Gray suit, Dior Homme. 17 E. 57th St.; Shirt, Dunhill. 545 Madison Ave.; Tie, Giorgio Armani. 760 Madison Ave.;

Gray suit, Dior Homme. 17 E. 57th St.; Shirt, Dunhill. 545 Madison Ave.; Tie, Giorgio Armani. 760 Madison Ave.; Watch, Montblanc.
598 Madison Ave.;

Before AMC cast Jon Hamm to play Don Draper on Mad Men, his acting gigs peaked out with various smaller parts such as an 18-episode run on the series Providence, a two-episode run on CSI: Miami and a supporting role opposite his girlfriend, Jennifer Westfeldt, in the 2001 movie Kissing Jessica Stein. Three years later, it’s hard to think of contemporary culture without the impact of the runaway hit Mad Men, a show that’s become shorthand for a very specific time, place and look, the likes of which hasn’t been seen since Michael Douglas ruled Manhattan as Gordon Gekko in the original Wall Street. This fall the 39-year-old has two films out—The Town, directed by and costarring Ben Affleck, and Howl, a biopic about beat poet Allen Ginsberg—and though he’ll admit that Don Draper has changed the landscape of television and the lives and styles of many of its viewers (especially those in New York), at 8:30 on a Saturday morning before his first cup of coffee, he’d much prefer to talk about baseball and The Big Lebowski. And so we did. Eventually.

GOTHAM: At this point, does it kill you to be forced into postulating on what is means to be a man in the modern age?
It's sort of silly, the fact that we're looking to define something as nebulous and ever-changing  as a concept like modern masculinity by a fictional character like Don Draper, but I guess that vibe seems to be out in the ether.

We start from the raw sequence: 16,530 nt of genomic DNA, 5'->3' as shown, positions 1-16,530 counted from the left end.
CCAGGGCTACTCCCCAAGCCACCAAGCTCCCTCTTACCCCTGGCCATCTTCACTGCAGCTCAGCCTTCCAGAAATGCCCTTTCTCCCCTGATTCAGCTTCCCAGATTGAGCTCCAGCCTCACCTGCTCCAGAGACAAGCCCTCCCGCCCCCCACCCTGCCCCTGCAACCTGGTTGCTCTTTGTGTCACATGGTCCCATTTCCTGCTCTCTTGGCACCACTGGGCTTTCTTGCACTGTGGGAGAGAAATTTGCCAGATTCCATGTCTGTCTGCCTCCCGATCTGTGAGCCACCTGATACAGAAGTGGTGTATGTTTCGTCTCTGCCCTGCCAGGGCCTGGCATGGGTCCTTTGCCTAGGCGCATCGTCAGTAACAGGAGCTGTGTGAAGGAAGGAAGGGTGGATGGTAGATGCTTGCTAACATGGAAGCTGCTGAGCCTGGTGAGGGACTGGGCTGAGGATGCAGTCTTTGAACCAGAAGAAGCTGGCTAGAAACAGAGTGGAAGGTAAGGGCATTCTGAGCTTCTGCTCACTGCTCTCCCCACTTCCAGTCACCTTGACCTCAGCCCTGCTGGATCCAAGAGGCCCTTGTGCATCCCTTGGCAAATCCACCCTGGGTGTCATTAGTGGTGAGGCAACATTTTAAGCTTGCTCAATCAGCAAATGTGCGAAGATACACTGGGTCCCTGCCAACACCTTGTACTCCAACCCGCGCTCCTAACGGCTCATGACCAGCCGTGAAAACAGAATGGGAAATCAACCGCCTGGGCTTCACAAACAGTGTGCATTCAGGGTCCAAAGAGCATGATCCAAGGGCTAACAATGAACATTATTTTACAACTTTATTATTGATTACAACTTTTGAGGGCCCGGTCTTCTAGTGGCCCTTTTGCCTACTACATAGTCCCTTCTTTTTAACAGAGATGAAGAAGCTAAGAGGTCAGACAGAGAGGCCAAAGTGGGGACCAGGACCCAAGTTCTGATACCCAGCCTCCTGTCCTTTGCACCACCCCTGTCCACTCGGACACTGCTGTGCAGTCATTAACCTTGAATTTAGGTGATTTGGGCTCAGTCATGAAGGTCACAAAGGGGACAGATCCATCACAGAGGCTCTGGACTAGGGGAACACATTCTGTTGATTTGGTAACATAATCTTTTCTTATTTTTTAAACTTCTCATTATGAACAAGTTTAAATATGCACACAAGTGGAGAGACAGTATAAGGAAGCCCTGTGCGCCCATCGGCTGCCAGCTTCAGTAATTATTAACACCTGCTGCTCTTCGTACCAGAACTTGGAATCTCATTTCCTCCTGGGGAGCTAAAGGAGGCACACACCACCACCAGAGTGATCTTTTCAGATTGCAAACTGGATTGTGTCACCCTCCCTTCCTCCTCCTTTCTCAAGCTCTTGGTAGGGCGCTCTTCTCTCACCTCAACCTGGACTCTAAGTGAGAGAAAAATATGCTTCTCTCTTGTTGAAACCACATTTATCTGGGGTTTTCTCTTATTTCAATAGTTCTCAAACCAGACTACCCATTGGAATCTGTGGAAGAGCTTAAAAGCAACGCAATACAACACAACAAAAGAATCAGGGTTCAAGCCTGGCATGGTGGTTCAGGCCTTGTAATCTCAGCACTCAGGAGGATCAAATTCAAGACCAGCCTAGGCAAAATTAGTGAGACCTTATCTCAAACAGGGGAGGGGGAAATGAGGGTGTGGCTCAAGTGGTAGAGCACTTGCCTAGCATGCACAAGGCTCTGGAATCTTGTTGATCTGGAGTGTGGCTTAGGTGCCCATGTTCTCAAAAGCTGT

Why do you think America was so ready for Don and Mad Men?
It debuted at the end of the George W. Bush era, so we had a hugely fractured public with crazily polarized political views, an unstable economy, artistic weirdness and huge technological advances. You can easily make the argument that those things were happening in 1960, and it resonated really loudly because of that. And it was the first show to highlight this era in terms of the look and feel—the clothing, the design. People enjoyed revisiting that stylistic vocabulary

Certainly your look is hugely influential, starting with your hair.…
My hair is an ongoing source of embarrassment. I’ve never had a good hairstyle, so the fact that my job has me in what amounts to a hair helmet is pretty great for me.

How do you think Don’s going to look come 1980?
Well, old. Honestly, Don’s kind of old now. He’s a bit of a previous-generation guy. And if anything, the ’60s were about this young generation sweeping the decisions out of the hands of the adults and putting them in the hands of the youth, and we’ve never really rebounded from that. The children basically still make all of our cultural decisions today.

How much did you know about Don when you were cast?
I really didn’t know anything except for what was in the pilot script. But once I actually got the part, [creator and executive producer] Matt [Weiner] told me Don’s crazy, elaborate backstory, and I was just like, Oh my God; it’s like Dickens! This guy’s dad got killed by a horse, he was a hobo.... When taken out of context and when done poorly, you can sort of pooh-pooh it and say it’s over-the-top or soapy, but I happen to think that it’s just rich.

Was taking a job like 30 Rock an antidote to your day job?
[Laughs] I don’t know if it’s an antidote. It’s a little daunting in many ways, because I was and remain such a fan of that show, of Tina Fey, Alec Baldwin, Tracy Morgan and Jack McBrayer. It’s super hard to come from this sort of heavy, serious drama, not being known as a funny guy, and to go there and be loose and jokey. All my scenes were with Tina, and had she been totally unavailable or weird or a comedy snob it would have been miserable, but instead it was delightful in every aspect. But it was stressful at the beginning, and I was just hoping that I wouldn’t trip on the furniture and look like a total idiot.